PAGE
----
The book switches between what's happening in the present, and flashbacks to both life on earth and to when they were first arriving at the new planet. Although it's science fiction, I felt like the book was really an examining of society, what a society is built on, and what people might choose to do to maintain that society. You get little snippets of what Earth is like, what society and politics have descended to on earth that prompted this group of people to try to build a very idealistic culture on this new planet.

Each of the characters you meet throughout the book has a very distinct personality and different motivations for why they came to the new planet. They were all so well built, and I would have enjoyed getting to hear more about any of them. I think that's a good example of how well written this book is. Although you really don't see much of the planet they're living on, you still get a very clear picture of the area that they are in.

Ren has some anxiety problems, which manifests into certain other behaviours, and she keeps this hidden from the other colonists. Given what I'd heard about Emma Newman's handling of mental health problems in her writing, I was expecting it to be a little more prominent than it is in the story. While aspects of it play a big part, it just didn't come in to Planetfall the way I'd anticipated it might. But that's a good thing, that I was surprised in a lot of places in this story. It really didn't do what I expected from what I'd read on the back, or what I imagined in the early pages of the book.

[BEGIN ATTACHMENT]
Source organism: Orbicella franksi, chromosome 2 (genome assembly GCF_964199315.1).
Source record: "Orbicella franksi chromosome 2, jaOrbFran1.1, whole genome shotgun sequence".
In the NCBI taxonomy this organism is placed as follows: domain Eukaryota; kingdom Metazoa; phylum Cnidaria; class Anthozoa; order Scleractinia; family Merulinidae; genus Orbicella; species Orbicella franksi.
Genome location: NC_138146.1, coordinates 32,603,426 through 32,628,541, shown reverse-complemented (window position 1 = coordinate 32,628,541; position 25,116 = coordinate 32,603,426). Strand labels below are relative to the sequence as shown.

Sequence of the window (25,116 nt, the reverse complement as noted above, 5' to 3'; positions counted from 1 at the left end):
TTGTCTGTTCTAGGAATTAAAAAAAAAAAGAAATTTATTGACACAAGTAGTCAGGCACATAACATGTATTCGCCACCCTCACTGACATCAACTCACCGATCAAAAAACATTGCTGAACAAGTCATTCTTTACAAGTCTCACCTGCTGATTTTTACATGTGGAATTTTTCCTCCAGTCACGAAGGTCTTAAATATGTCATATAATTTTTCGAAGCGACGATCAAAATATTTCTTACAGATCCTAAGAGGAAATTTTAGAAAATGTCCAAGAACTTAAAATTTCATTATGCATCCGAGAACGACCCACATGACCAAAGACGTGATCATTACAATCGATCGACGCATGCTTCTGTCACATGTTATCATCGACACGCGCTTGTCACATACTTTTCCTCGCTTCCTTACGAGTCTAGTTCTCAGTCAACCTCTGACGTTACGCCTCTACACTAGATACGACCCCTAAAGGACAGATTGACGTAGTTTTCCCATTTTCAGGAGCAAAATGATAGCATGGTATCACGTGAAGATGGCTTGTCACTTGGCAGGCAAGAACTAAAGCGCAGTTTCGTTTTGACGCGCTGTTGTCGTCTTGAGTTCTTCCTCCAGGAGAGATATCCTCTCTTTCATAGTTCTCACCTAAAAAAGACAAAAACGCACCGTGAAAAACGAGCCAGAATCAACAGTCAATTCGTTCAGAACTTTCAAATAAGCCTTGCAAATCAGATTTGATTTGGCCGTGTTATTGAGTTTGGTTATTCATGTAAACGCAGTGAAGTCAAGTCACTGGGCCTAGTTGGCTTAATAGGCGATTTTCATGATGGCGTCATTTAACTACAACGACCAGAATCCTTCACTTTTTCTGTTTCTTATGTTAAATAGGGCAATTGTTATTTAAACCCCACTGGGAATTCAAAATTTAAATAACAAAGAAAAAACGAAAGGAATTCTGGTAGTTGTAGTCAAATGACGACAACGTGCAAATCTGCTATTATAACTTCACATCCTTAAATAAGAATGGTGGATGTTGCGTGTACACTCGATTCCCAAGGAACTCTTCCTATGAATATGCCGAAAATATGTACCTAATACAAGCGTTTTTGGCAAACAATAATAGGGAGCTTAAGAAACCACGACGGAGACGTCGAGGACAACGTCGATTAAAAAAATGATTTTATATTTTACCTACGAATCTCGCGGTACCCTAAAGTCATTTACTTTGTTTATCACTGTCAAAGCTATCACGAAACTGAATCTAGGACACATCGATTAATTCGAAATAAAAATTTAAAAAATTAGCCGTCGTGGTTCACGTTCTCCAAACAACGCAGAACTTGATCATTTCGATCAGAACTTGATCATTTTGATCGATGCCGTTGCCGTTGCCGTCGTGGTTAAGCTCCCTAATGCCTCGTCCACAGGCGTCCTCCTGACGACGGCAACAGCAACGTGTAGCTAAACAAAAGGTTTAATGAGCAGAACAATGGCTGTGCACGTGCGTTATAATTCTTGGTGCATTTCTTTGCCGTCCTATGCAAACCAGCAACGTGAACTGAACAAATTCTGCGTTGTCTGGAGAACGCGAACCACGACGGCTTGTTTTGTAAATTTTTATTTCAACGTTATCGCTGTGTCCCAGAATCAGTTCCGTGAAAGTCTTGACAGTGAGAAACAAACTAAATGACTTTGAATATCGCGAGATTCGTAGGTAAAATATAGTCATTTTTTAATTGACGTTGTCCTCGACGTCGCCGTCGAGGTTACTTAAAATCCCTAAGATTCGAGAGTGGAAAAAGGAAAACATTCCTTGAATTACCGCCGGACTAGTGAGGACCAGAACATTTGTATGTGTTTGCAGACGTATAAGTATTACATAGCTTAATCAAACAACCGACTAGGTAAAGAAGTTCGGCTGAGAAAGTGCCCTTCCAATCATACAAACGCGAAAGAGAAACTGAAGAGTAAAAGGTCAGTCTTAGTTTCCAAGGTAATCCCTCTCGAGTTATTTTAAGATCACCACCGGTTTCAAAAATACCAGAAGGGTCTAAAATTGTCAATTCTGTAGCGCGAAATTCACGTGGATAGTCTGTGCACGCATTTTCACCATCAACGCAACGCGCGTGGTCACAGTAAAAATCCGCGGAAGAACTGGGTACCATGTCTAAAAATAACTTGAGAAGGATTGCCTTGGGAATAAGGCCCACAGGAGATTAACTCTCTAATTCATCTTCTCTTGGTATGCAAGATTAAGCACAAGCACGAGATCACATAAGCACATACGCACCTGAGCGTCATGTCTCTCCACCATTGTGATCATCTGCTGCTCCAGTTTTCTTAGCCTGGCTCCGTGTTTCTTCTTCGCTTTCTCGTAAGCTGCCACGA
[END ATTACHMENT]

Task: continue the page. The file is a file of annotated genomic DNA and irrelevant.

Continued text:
Planetfall was a really interesting read, and such an interesting look at the consequences of our choices, regardless of what the intentions behind those choices might be. The ending also surprised me a lot, although I was content with it. That said, I'm really keen to read more set on this planet. I'll definitely be looking in to other things which Emma Newman has written. Overall, I'm giving Planetfall 8 out of 10.

Sunday, April 29, 2018

Book Review: Make Me Want by Katee Robert


Title: Make Me Want
Author: Katee Robert
Publication date: 22nd February 2018
Publisher: Mills & Boon
Genre: Contemporary Romance
Source: Review copy via NetGalley

Description:
Lucy Baudin’s ex dented her self-esteem and it’s time to regain control. In her job as a lawyer she’s bold, confident. But in the bedroom…she needs inspiration to reawaken her inner seductress. Asking her friend Gideon Novak for help seems wrong, yet so deliciously right!

My thoughts: 
Lucy split up with her ex a couple of years ago, and her confidence has yet to recover from the damage he did. Although she's a successful lawyer, she feels like she needs a partner to be taken seriously for further promotion at work, so she hires Gideon to help her find a husband. He's known as a good head-hunter, but finding a husband is quite different. Then there's the fact that his former best friend is Lucy's former boyfriend, and he hasn't seen her since the break up. On top of everything, Lucy doesn't just want him to find her a husband, she's also asked him to teach her how to get better with physical relationships.

The entire set up sounded fun, and the book jumps right in to the action, with Lucy negotiating with Gideon over her proposal that he find her a husband and give her sexual lessons. You can feel the tension between them straight away, and once it flips to Gideon's point of view, we learn that he has always found Lucy attractive. The main issues which the couple face over the course of the story are Gideon's guilt over how badly his former friend treated Lucy; Lucy's damaged confidence from her last relationship; and how determined each of them is to stick to their initial agreement of the rules of their interactions.